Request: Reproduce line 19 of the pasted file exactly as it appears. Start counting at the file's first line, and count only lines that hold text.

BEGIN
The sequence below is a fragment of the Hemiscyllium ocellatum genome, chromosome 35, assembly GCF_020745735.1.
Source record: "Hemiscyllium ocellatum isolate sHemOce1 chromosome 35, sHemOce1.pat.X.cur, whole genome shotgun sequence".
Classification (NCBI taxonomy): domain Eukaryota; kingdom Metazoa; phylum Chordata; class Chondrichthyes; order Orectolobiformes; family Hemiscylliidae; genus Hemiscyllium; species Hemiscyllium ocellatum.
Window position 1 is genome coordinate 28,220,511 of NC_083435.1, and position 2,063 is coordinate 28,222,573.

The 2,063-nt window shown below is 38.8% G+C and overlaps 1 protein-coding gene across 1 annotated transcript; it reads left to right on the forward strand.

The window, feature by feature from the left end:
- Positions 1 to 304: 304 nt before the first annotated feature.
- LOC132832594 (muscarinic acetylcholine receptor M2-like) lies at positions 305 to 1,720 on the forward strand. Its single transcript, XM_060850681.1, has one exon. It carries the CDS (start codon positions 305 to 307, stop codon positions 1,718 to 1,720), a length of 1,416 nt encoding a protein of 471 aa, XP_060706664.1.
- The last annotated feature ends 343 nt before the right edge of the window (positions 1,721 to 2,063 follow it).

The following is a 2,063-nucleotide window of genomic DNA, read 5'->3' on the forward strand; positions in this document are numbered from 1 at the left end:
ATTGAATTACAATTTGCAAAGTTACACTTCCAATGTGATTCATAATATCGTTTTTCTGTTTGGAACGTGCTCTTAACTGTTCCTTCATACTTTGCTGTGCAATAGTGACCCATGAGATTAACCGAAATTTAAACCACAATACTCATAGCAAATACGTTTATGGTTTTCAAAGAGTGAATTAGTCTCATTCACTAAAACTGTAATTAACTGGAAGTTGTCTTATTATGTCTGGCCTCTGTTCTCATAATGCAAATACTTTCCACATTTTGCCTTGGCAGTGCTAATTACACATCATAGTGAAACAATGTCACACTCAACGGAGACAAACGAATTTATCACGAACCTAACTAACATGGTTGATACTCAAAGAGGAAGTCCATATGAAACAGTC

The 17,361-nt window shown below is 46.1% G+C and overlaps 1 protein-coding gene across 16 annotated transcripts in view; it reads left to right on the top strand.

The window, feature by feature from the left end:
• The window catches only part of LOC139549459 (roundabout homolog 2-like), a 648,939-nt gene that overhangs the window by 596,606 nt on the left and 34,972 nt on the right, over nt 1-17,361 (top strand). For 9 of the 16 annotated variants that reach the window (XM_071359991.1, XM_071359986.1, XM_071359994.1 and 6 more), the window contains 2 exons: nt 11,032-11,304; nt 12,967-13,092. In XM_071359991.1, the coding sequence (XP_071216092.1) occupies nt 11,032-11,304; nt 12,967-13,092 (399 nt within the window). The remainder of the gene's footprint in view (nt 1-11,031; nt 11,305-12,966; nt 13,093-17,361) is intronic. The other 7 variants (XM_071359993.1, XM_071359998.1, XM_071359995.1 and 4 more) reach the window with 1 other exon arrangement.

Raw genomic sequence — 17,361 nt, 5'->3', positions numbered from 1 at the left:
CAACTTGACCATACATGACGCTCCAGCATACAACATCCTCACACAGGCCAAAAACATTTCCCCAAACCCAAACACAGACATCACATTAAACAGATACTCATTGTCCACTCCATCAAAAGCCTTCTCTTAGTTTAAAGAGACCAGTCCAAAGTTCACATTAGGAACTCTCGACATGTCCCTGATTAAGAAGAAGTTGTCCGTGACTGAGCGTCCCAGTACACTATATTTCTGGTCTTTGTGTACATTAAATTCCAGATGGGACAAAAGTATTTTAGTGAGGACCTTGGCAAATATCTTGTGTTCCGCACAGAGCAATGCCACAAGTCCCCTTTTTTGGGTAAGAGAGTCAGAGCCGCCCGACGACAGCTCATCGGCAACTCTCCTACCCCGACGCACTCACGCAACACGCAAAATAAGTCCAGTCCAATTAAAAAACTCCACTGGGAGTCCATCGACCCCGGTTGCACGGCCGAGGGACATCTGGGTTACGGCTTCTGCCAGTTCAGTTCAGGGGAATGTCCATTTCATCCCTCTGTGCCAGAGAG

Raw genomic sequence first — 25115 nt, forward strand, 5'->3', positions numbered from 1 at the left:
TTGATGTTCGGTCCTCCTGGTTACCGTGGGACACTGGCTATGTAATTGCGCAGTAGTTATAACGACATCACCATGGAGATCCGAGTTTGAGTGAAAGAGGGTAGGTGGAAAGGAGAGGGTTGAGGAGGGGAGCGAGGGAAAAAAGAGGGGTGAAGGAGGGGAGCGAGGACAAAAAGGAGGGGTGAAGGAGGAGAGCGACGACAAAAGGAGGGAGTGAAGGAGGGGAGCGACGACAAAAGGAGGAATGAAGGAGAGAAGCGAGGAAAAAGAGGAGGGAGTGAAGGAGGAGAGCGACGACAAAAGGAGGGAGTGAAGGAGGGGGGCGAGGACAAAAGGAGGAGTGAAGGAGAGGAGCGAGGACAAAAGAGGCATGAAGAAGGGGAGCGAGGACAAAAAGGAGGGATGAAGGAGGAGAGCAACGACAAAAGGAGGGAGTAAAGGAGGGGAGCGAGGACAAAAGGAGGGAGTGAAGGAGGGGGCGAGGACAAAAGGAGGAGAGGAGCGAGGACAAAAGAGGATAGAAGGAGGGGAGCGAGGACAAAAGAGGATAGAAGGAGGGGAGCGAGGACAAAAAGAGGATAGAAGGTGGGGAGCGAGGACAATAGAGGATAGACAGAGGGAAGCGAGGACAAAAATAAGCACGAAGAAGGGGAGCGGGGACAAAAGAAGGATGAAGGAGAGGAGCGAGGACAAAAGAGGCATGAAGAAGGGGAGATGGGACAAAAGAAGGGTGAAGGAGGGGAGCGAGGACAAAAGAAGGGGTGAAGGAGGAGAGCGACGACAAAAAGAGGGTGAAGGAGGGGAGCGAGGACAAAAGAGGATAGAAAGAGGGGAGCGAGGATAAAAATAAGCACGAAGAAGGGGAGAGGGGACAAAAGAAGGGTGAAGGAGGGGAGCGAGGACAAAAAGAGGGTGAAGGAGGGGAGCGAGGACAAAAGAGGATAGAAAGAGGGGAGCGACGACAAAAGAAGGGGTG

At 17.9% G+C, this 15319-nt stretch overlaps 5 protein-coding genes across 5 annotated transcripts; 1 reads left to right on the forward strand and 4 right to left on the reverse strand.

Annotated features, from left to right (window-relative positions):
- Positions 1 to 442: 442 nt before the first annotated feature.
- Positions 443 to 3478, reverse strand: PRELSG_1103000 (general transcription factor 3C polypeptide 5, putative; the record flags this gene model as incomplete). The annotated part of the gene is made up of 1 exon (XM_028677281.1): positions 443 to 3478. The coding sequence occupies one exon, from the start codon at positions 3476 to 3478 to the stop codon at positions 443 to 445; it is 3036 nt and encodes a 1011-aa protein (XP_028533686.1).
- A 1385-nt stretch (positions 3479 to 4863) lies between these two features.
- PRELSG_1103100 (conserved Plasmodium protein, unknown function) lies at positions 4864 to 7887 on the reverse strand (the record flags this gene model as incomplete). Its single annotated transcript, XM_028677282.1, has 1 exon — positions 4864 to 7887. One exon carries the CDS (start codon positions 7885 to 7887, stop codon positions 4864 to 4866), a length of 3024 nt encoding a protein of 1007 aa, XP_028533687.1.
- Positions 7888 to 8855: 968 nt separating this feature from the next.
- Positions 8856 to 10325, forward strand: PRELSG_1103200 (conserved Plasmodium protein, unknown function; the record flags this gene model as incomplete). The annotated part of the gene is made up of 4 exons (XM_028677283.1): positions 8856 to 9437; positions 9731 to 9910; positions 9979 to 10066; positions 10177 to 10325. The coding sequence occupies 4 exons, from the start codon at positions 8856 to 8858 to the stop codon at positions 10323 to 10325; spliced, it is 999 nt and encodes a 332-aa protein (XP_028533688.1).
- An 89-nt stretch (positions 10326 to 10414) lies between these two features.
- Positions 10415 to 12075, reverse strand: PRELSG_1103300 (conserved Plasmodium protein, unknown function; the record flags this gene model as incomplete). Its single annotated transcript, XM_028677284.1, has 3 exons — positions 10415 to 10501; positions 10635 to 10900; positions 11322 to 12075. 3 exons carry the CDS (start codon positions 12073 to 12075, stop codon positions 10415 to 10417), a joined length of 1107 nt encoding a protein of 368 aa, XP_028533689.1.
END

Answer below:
At 17.9% G+C, this 15319-nt stretch overlaps 5 protein-coding genes across 5 annotated transcripts; 1 reads left to right on the forward strand and 4 right to left on the reverse strand.